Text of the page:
Question concerning the crank

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kelvindavies11
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Question concerning the crank

Postby kelvindavies11 » Wed Jul 11, 2007 18:18 pm

I need to change my a crank on my bike (right hand side). I have done a little research on the net and have found that I need a special tool. However Im skint at the moment so that option is out. Is there any other way of doing it????

Has anyone got a link to a site explaining how to do it or could someone be kind enought to talk me throught it.

I really need to get back on my bike
Thanks,

Kelvin

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supersonic
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Postby supersonic » Wed Jul 11, 2007 18:37 pm

Have a look at Park Tools in my sig, and follow the bike map on its page.

There are more than one type of crank, the most common uses an 8 or 10mm allen bolt to secure it - but you will also need a crank extractor tool.

Most cranksets come with the left hand crank as well, best to replace both. Ensure you get one with the correct interface for you bottom bracket - either square taper, octalink, ISIS, or powerspline.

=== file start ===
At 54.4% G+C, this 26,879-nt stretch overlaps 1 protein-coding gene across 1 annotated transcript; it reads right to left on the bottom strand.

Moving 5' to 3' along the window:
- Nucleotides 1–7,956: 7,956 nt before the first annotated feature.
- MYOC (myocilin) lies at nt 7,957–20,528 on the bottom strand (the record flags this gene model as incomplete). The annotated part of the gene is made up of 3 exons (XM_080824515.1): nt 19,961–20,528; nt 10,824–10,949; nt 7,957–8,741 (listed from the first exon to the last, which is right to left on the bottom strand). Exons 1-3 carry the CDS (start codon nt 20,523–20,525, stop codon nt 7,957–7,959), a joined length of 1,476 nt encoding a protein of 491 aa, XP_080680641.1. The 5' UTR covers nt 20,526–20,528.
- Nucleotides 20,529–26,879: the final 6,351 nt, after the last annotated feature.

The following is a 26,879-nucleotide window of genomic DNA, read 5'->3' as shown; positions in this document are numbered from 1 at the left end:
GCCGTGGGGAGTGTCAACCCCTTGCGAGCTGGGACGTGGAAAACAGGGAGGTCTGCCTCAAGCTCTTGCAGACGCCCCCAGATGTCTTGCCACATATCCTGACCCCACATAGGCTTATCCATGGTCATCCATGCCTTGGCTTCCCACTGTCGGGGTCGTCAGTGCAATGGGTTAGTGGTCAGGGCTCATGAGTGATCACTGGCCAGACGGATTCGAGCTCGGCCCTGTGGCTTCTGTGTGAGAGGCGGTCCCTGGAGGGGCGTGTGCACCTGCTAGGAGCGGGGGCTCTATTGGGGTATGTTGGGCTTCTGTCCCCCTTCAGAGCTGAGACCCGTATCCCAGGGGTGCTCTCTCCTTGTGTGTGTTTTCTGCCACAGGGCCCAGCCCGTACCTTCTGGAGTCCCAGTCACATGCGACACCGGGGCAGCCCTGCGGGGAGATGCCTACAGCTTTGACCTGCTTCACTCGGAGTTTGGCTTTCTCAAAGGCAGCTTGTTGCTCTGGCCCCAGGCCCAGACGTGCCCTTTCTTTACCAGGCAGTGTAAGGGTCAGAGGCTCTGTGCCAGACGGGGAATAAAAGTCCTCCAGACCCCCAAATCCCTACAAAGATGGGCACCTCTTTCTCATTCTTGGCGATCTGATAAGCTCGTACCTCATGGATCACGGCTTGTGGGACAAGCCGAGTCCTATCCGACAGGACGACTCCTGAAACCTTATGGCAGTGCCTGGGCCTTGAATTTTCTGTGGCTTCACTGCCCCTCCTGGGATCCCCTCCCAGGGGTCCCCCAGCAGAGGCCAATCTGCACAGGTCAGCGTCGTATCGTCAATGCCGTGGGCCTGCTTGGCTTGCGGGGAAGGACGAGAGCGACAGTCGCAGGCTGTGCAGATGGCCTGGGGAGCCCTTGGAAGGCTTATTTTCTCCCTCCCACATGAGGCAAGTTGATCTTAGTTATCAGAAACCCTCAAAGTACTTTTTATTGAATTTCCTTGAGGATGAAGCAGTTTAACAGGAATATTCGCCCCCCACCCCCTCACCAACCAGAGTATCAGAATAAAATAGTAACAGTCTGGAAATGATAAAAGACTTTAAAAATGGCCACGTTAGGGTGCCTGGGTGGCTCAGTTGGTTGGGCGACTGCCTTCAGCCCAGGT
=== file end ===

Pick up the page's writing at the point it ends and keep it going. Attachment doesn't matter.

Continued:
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Big Red S
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Postby Big Red S » Wed Jul 11, 2007 18:41 pm

There's a few ways of getting the crank off if you don't mind destroying it.

The simplest would be to undo the crankbolts and go for a ride. The levt crank will work loose (eventually) and fall off, but not be usable again.

For the right crank, sometimes they can be hammered off, but it takes a painfully long time and doesn't always produce results.

Cutting is the only really guaranteed way to do it without a crank puller. You'll need an angle grinder or similar, though, and you want to cut through to the axle from the side in at least one place.


Crank pullers can be got quite cheap, though. ~£12. I'd be surprised if wherever you're buying the crank from wouldn't quickly pull the old ones off for free.

Woodywmb
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Postby Woodywmb » Wed Jul 11, 2007 19:05 pm

The bike shop which supplies the crank should let you borrow a crank puller. There are different tools for different cranks - and the shop will advise you accordingly. You will only need the tool for an hour and they're likely to have two or three in their workshop. Most shops will be happy to help loyal customers and such a gesture might attract repeat business. It did with me.[/code]


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